At issue in Hong Kong is Beijing’s plan, announced two months ago, for how the territory’s residents will vote for a chief executive in 2017. While the territory’s pact with China promises Hong Kong a “high degree of autonomy,” Beijing has insisted on a system in which a committee of loyal party backers chooses which candidates will be on the ballot.

In editorials and commentaries in the last week, Chinese state media have tried to make the case that Hong Kong’s protests are small and fomented by activists whose ultimate goal is a complete break with China.

Asked about that Wednesday, a leading Hong Kong politician and activist, Albert Ho Chun-yan, shook his head, saying Beijing’s claims are “totally groundless.” Protesters, he said, want China and Hong Kong’s governments to honor the promise of autonomy made when the British agreed in 1984 to turn over the territory.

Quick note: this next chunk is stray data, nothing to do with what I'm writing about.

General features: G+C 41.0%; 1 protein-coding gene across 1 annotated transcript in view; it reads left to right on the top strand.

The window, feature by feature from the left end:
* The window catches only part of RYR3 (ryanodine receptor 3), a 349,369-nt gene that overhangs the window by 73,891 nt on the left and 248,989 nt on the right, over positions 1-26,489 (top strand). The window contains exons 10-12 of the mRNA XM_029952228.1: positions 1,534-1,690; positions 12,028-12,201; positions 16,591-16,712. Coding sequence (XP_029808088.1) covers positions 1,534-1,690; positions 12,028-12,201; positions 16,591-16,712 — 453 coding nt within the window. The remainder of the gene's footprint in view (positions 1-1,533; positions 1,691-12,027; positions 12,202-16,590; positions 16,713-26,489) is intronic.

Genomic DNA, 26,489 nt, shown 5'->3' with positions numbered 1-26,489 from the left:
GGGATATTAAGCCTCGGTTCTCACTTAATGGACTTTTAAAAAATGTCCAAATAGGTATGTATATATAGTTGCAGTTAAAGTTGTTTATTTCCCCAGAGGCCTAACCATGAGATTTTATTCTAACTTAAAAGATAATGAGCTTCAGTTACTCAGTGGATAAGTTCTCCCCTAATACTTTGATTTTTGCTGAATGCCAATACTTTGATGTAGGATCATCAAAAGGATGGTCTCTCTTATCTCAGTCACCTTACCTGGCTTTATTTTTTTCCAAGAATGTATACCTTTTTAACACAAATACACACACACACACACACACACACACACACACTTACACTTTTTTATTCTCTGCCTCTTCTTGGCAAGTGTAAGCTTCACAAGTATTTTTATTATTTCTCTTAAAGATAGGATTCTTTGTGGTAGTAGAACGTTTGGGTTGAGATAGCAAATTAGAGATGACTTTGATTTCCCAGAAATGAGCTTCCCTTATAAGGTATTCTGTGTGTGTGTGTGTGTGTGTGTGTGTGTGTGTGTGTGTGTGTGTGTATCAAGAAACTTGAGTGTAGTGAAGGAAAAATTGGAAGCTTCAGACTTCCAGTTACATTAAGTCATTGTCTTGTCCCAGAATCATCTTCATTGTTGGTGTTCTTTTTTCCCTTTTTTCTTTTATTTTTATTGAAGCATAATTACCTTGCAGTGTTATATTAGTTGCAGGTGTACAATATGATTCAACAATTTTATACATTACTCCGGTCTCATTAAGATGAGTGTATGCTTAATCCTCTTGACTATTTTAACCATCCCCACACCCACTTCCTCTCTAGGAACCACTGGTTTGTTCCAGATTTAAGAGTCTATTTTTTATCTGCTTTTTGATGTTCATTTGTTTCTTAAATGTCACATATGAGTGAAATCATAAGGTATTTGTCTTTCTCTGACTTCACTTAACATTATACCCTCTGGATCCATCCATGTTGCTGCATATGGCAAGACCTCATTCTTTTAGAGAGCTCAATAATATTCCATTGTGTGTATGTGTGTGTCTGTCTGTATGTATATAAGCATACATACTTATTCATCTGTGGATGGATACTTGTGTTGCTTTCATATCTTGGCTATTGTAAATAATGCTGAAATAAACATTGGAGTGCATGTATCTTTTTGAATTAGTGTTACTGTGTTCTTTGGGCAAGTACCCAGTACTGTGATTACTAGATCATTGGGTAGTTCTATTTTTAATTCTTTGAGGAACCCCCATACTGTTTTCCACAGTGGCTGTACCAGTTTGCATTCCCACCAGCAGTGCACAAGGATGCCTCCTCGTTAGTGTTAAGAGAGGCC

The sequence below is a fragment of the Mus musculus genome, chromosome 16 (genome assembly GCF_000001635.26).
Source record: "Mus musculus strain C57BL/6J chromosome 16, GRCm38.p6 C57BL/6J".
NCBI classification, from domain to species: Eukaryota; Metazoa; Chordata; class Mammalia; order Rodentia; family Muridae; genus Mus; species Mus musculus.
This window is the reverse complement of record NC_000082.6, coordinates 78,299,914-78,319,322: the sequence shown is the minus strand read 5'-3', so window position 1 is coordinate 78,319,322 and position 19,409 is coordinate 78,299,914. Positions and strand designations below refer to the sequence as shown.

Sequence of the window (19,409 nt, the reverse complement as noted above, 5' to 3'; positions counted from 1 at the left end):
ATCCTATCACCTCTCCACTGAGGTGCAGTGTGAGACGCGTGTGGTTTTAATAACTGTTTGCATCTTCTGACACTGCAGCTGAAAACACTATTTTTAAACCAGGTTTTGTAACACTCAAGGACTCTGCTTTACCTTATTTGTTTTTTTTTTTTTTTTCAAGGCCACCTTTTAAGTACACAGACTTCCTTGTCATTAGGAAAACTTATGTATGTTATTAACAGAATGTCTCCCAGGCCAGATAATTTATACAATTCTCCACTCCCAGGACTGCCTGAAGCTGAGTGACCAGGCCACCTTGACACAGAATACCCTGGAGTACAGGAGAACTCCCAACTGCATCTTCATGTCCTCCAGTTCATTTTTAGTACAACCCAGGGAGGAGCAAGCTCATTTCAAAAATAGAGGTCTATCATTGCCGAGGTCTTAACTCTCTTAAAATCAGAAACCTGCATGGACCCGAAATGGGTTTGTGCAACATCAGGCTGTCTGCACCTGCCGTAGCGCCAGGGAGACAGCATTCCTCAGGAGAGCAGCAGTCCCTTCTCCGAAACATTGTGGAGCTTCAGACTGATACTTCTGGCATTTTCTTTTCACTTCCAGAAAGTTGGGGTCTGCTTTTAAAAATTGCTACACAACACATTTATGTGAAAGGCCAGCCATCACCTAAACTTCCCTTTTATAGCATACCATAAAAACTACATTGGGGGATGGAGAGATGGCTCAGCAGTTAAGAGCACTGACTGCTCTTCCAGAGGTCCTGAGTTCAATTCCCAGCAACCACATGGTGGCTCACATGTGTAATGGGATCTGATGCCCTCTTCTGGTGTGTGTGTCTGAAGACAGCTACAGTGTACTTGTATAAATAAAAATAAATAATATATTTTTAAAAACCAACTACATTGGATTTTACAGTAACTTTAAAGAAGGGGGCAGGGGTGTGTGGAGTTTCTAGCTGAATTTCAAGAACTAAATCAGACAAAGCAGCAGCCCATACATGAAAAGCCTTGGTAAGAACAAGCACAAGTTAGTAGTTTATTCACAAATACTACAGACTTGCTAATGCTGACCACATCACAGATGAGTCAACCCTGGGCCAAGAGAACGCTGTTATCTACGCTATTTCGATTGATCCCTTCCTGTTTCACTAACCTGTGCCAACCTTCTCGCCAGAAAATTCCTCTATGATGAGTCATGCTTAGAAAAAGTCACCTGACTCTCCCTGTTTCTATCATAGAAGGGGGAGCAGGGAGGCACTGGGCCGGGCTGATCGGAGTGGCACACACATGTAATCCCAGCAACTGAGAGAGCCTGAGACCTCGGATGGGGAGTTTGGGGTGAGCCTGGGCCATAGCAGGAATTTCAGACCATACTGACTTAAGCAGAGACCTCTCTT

Davis, the law school professor, said it was important for Beijing and the world to understand that protesters weren’t seeking complete independence from China, just the “high degree of autonomy” promised under an international agreement.

Young Hong Kong protesters attempted to send that message Wednesday. They offered yellow ribbons to tourists from the mainland. A banner along a closed thoroughfare read, “We are asking for Democratic Elections ONLY!”

Davis said the unstructured nature of the protests might make it hard for Beijing to agree to concessions. The mass demonstrations include a variety of civic and student groups, with even high schoolers playing key roles.

On Wednesday evening, local media reported that student leaders have insisted that Hong Kong’s leader, Chief Executive Leung Chun-ying, who’s also known as C.Y. Leung, resign by Thursday. If he doesn’t, students have vowed to occupy government buildings, the kind of action that prompted tear gas last weekend.

“The protesters don’t have a real leadership structure,” said Davis. “But they have to make choices. Do they stay in one place? Go home? Come back? How far do they go with their tactics?”